In my previous post I took a slight dig at the "No on Prop. 8" campaign ads targeting the Latino community in California. I wasn't going to comment further but then comes an article posted online yesterday at The Advocate on the inside game at the campaign ("In the belly of No on 8"):
The media revamp has included a new Spanish-language push, with ads running on Spanish-language media outlets featuring Ugly Betty stars America Ferrerra, Tony Pena, and Ana Ortiz. Getting the ads done was a challenge, considering the three actors were in New York and the campaign had less than a few days to write, produce, and distribute the ads.I think it's great that the stars donated their time and were willing to be part of the campaign. Kudos to them. But here's what rubs me the wrong way.
“That spot seems to be touching people,” said one of [Patrick] Guerriero’s colleagues, a senior executive at a major media company who took a leave of absence to work full-time on the campaign. “Young Latinos were looking for a way to talk about this with their parents. They didn’t feel comfortable having that conversation in Spanish. This is definitely filling a need.”
1. They used the wrong "Ugly Betty" cast: "Ugly Betty" is an English-language version of an incredibly popular Spanish-language television soap opera. I am no pollster but I have a feeling that the Latino viewers who watch the English version are not the ones that need to be convinced to vote against Prop. 8. They already sit to watch the gayest show on network television to begin with and the fact that they understand English means they probably are more acculturated than recent US citizens which are probably the ones that need to be made at ease about opposing Prop. 8. The "No on 8" campaign might have done better by reaching out to the cast of Mexican version of "Ugly Betty" if they were looking for a bigger impact.
2. All Latinos are not the same: For some of us who watch the show from time to time, one of the most jarring thing is that the cast of the US show is the fact that we recognize that the actors all come from different ethnic backgrounds even if they are supposed to be from the same Queens family. America Ferrera, who plays Betty, was born in Los Angeles to Honduran parents; Ana Ortiz, who plays her sister Hilda is of Puerto Rican-Irish descent; and Tony Plana, who plays their father Ignacio, was born in Cuba - and it shows in the way the carry themselves. This is fine for a television show where you can look over these type of discrepancies but I'm not that certain that using the actors to carry the message to Latinos in California speaks to California Latinos specifically. As with the presdiential campaign, it looks as if the folks who decided to use the cast of the American version of "Ugly Betty" fell for the generalization that any Latino can sway another Latino and that's just not the case (it's that mythical political Latino block that has been so elusive this year). Ferrera, who made her career in California, looks and feels authentically Californian which actually really counts when it comes to the Latino community in California.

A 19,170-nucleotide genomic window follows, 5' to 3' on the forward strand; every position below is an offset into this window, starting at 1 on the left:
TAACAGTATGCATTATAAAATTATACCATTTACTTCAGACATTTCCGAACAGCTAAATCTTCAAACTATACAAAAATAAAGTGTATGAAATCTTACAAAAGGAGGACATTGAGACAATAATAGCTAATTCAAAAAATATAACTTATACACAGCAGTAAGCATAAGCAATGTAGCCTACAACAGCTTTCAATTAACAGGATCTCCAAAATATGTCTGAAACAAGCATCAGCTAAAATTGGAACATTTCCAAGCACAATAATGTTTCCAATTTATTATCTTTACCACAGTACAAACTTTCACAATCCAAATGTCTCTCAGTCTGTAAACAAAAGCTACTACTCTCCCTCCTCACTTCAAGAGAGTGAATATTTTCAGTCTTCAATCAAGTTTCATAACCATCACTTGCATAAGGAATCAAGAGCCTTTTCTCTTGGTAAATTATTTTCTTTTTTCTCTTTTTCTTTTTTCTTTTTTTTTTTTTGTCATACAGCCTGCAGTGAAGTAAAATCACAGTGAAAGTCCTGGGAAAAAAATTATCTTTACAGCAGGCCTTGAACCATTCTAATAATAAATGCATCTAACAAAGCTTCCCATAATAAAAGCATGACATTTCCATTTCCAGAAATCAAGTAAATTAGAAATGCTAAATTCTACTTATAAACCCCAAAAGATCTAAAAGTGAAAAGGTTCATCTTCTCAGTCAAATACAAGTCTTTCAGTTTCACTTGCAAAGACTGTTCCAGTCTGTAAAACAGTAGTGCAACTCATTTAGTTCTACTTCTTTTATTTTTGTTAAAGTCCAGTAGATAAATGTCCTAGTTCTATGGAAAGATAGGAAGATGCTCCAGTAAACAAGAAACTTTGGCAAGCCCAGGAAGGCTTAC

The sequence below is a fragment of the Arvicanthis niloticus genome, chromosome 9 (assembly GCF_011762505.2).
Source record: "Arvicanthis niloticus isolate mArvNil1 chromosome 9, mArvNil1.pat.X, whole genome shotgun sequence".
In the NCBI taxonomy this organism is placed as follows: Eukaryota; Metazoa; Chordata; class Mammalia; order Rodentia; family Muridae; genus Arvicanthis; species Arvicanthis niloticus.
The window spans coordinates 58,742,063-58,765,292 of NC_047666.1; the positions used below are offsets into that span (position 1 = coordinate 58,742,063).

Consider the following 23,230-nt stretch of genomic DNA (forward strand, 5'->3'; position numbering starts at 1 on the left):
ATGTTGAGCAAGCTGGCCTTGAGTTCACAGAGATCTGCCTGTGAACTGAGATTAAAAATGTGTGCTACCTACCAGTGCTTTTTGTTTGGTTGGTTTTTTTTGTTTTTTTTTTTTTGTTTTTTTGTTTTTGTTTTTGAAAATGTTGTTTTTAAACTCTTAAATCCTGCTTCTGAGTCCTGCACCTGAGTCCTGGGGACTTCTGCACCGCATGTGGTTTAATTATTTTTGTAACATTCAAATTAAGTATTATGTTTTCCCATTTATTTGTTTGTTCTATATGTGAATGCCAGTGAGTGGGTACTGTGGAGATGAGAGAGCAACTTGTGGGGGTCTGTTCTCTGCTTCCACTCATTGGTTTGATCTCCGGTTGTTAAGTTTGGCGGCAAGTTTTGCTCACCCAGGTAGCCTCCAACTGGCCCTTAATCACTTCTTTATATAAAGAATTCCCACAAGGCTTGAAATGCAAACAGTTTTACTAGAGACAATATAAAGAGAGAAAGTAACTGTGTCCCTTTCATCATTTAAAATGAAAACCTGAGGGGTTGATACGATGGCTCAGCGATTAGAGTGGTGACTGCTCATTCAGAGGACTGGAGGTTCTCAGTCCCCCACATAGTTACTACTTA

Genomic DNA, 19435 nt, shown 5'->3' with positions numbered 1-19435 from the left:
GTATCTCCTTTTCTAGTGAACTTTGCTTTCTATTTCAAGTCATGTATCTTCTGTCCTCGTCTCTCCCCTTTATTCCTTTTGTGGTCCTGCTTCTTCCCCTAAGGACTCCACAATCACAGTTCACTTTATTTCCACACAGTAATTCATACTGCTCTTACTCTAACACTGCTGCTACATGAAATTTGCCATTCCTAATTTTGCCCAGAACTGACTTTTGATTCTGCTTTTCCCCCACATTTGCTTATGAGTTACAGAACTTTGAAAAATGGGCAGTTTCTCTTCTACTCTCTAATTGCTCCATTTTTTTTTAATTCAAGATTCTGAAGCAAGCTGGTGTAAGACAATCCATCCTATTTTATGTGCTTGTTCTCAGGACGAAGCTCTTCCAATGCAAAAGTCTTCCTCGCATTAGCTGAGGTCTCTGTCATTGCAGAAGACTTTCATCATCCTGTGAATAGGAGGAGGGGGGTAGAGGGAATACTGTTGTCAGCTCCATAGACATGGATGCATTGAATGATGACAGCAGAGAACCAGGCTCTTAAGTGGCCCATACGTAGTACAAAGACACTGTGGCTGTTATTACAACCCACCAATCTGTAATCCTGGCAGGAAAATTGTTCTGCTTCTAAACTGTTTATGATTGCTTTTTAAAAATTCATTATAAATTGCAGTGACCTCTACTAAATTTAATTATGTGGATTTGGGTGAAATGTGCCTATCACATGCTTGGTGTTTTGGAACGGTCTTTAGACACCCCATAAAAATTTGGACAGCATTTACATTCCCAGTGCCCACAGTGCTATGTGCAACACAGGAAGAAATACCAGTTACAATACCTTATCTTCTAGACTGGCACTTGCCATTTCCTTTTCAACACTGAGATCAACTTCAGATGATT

3. Accents: In the Spanish version, below, Tony Plana is the only one of the three actors who speaks Spanish without an Americanized accent. Not that America or Ana do bad at all (actually, they do great) but you still notice it. But, again, I have a feeling that the movable Spanish speaking masses might be more movable if it came from spokespeople who did not have an Americanized accent when they spoke Spanish.
4. La familia: OK, I acknowledge this is a personal pet peeve but how come every time someone says 'We gotta reach Latinos' the immediate reaction is 'familia'? "For Latinos family is important" says the video. Hm, yes? Same as with other cultures? To be fair, this Latino familia trope is not limited to Anglos seeking Latino authenticity. Latino organizations do it too. But, personally it drives me up a wall. It brings up trite hacienda images of abuelita rocking in her rocking chair as her grandson makes a call on an AT&T phone or of Jimmy Smits in the trite (and cancelled) "Cane". But that's just me. Perhaps swayable Latino Californians truly really think about family above all but methinks a lot of them don't necessarily have the wealthy extended hacienda-type families of "Cane". I'm just sayin'.
Which brings us back to quote from The Advocate. Statements that the campaign only sought to create a Spanish language campaign late in the game (as they "revamped" the message) and assurances that it "seems" to be touching people betray the fact that they should have known for a long time that minority communities should have been included in the game plan long before now.
Yeah, yeah, yeah. Perhaps I'm being one of those angry politically correct Latinos who only think about la raza! (Hm, not really?). And perhaps I read waaaay too much stuff into little things. But come Tuesday (and I truly hope that Prop. 8 is defeated and for some reason I think it will) it speaks to the divide between state and national LGBT organizing strategies and LGBT communities of color.
Spanish language version of the ad below: